Algorithm: Count the Nodes in the Graph
In the code below, the system will be counting the total number of nodes in the graph. It must account for the fact that there is no single function running the search, as the algorithm is "distributed" so each node only handles itself and its neighbors/children. It must also ensure that nodes are not counted more than once, or more generally, the algorithm doesn't enter an infinite cycle. To prevent loops, each node's responder will keep a flag alreadyReceivedRequest which will initially be sent to false. Once the node receives its initial request, that flag will be set to true, and if it receives subsequent requests, it will return a null-like response immediately instead of re-executing the algorithm. After the request is received, the node will send its own requests to its own children, keep a sum of their response values, and when all requests are received, this node will send its own response back.
- If a request has already been received, respond with a null-like response and do not proceed.
- Mark that a request has been received.
- Mark that the total number of nodes is 1 (this current node).
- Mark that the number of responses received is 0 (to be used later).
- Store the requestor as the original requestor (to be used later).
- For each child of the node this requestor is attached to:
- If the child is the same as the original requestor:
- Increment the number of responses received.
- If that number is equal to the number of child nodes, return a response with the node count.
- Otherwise, send a request to this child node to get the number of nodes from that node.
- Increment the number of responses received.
- If the response is not null-like, add the response's number of nodes to this node's count.
- If the number of responses received is equal to the number of child nodes, return a response with the total node count.
Algorithm: Sum all Values of Nodes in the Graph
This algorithm is very similar to the one described above. The only difference is: instead of keeping node counts and incrementing by 1, we will be keeping sub-sums and incrementing by the value of each node. The code below contains a copy of most of the code above; in a system where we had many types of responders, we could further abstract this code so that only the different types of aggregation need to be implemented by each responder.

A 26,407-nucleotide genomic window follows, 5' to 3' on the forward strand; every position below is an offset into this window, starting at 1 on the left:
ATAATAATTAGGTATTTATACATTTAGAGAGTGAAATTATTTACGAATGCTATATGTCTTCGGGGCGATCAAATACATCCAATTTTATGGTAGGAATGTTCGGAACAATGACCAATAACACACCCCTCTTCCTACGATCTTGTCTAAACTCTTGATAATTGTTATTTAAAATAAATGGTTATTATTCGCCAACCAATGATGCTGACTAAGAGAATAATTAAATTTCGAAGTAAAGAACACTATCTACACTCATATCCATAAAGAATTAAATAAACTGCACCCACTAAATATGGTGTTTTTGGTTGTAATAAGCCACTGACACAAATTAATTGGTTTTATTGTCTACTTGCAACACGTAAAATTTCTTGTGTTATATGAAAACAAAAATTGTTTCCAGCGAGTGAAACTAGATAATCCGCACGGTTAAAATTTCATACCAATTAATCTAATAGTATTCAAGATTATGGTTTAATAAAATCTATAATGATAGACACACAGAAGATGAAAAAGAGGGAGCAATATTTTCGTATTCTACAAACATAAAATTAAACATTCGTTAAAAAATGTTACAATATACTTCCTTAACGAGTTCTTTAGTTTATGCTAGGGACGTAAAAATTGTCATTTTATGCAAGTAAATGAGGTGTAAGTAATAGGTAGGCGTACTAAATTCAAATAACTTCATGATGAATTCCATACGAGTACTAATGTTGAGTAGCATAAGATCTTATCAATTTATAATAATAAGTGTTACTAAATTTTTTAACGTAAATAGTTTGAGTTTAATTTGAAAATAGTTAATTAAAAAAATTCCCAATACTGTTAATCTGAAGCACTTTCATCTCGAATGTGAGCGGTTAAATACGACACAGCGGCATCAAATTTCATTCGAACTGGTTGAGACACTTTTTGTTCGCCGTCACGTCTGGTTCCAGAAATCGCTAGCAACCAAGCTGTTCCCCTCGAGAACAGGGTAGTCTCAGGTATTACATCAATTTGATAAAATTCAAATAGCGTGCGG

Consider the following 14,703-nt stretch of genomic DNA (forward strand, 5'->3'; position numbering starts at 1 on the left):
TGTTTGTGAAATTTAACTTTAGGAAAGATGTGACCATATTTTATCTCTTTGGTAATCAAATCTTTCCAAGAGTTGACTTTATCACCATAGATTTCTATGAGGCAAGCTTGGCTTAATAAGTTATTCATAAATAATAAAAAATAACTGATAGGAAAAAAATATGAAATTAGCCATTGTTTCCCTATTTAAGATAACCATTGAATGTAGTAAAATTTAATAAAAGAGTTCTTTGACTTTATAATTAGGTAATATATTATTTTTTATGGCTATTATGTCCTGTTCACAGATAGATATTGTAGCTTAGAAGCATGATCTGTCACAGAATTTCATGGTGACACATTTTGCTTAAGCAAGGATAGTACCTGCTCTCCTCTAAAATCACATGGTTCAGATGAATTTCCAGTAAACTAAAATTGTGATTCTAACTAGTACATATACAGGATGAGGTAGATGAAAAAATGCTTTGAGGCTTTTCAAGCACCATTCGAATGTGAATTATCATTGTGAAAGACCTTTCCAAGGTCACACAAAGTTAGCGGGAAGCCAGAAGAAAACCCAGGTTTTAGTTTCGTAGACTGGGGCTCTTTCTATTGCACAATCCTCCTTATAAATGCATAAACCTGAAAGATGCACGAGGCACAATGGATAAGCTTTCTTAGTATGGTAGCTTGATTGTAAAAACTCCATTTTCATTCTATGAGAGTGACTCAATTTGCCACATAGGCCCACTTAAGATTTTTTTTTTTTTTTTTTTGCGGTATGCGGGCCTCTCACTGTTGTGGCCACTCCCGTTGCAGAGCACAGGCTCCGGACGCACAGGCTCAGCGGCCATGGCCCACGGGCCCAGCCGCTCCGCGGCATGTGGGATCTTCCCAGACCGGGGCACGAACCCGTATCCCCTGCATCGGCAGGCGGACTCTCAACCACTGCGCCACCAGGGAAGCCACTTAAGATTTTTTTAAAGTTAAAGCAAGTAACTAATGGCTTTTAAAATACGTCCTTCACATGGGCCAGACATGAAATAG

Running the Algorithm
To run the algorithm, we can send an initial request to any arbitrary start node and set the requestedFrom field to null. In the code below, we've picked aNode as the entry point. Once invoked, each node responder will output its value to the console, and the last value logged to the console for each responder will be the resulting value.
This code will output the text below to the console. Some intermediate results will be logged, then for the count and sum, the last line outputted will be the final answer.
Space and Time Complexity
We'll consider n to be the number of nodes and e to be the number of edges in the graph.
|Space||Each node keeps its own constant number of properties to record the algorithm's progress.|
|Time||Each node will be invoked once per each connection to it. It will return a null-like response every time after the first invocation, but the edge to that node will still be traversed a constant number of times.|